$20,390 - $27,145

2019 Mazda CX-3 Interior Review

Note: This interior review was created when the 2019 Mazda CX-3 was new.


Interior: 5.9

The 2019 Mazda CX-3 has a luxurious cabin that rivals some luxury manufacturers. Premium materials abound, and while upper-level trims are especially nice, even the base model stands out in the class. The front seats are supportive and spacious, but the back seats are best left to children. Cargo space is below average for the class. After a bit of learning curve, the infotainment system is straightforward to use. The CX-3 doesn’t offer some of the tech features that rivals do, but it does have many advanced driver assistance features.

  • "It's not unfair to say that, of all the Japanese car companies, Mazda is the one that consistently comes out with attractive designs that could easily apply to luxury labels like Lexus, Infiniti or even Jaguar. Imagine if Acura had stuff that looked like this. The CX-3, however, is a reasonably priced subcompact-crossover SUV." -- Kelley Blue Book
  • "The CX-3 gets high marks for its attractive interior that makes use of high-quality materials." -- Edmunds
  • "The choice of materials in both the mid-grade Touring and top-level Grand Touring models are above average for the class, with nicely grained plastics and soft-touch stuff mixed into a design that is both simplistic and modern. It may be a step down in terms of packaging, but the CX-3's interior is a leap above segment average." -- Autoblog (2016)


Five cloth seats come standard in the 2019 CX-3, while synthetic or real leather upholstery, heated front seats, a heated steering wheel, and a power-adjustable driver’s seat are available. Most adults can sit comfortably up front, but space in the back is tight, especially legroom. The comfortable seats include ample side support to keep you in place when scooting around turns.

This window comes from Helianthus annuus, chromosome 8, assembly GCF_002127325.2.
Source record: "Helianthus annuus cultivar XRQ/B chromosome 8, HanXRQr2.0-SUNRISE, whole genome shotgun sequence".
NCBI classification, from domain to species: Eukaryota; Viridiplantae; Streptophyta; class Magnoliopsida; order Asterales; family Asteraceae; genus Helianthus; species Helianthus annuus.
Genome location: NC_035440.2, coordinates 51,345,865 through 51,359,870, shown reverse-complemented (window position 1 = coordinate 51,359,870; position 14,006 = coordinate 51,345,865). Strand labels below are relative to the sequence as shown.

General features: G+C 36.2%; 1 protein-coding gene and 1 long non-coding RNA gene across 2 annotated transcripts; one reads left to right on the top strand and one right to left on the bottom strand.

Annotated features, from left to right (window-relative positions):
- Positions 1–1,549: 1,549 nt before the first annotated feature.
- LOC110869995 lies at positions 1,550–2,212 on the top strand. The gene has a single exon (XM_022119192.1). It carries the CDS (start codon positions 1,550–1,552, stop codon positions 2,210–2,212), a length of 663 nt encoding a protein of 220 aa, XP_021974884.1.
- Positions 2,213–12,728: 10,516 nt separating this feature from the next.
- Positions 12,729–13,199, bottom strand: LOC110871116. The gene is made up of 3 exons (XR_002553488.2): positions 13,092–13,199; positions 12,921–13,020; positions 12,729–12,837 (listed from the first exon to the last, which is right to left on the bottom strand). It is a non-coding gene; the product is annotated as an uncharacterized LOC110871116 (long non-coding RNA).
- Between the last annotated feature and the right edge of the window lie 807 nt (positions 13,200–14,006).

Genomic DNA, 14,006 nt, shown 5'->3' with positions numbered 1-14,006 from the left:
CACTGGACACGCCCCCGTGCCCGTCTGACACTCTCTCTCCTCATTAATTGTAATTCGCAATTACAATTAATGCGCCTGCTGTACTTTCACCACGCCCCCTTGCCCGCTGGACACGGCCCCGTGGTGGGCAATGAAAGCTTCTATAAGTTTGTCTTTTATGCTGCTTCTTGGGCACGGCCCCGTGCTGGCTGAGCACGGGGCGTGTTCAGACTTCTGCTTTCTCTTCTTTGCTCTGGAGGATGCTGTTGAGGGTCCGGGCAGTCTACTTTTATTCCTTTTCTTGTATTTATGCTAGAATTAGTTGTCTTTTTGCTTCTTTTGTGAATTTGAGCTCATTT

For installing child safety seats, the CX-3 has two full sets of LATCH connectors on the outboard rear seats, with an additional upper tether anchor on the middle seat.

  • "Front headroom is quite good, aided by low seat height (for a crossover). Rear headroom isn't bad considering the segment, and average-size adults should be fine. But the rear-seat area is tiny, and it can feel as if the front occupants are sitting on your lap." -- Edmunds
  • "Front passengers will find a surprisingly good degree of room—especially if they get to fully stretch out. However, if they do, rear passengers will be somewhat cramped. Even under the best of circumstances, the rear seat can hold two adults. Front headroom is ample enough, but some rear headroom is sacrificed the sloping roof." -- Consumer Guide
  • "The seats themselves are comfortable and supportive, with plenty of room up front. The back seats are a different story, as they're designed with shorter passengers in mind – so much so that Mazda thoughtfully designed the rear-seat height to be high enough to allow short rear-seat passengers to match the eye-level of front-seat passengers. That unfortunately means tall folks such as myself will have a hard time getting comfortable in back; with the front seat in my preferred driving position, there isn't enough room in back to fit my six-foot frame. Foot room and knee room space is adequate (the latter thanks to a nice scallop in the back of the front seats), but legroom and headroom are pretty close to nonexistent for taller adults." -- Motor Trend (2016)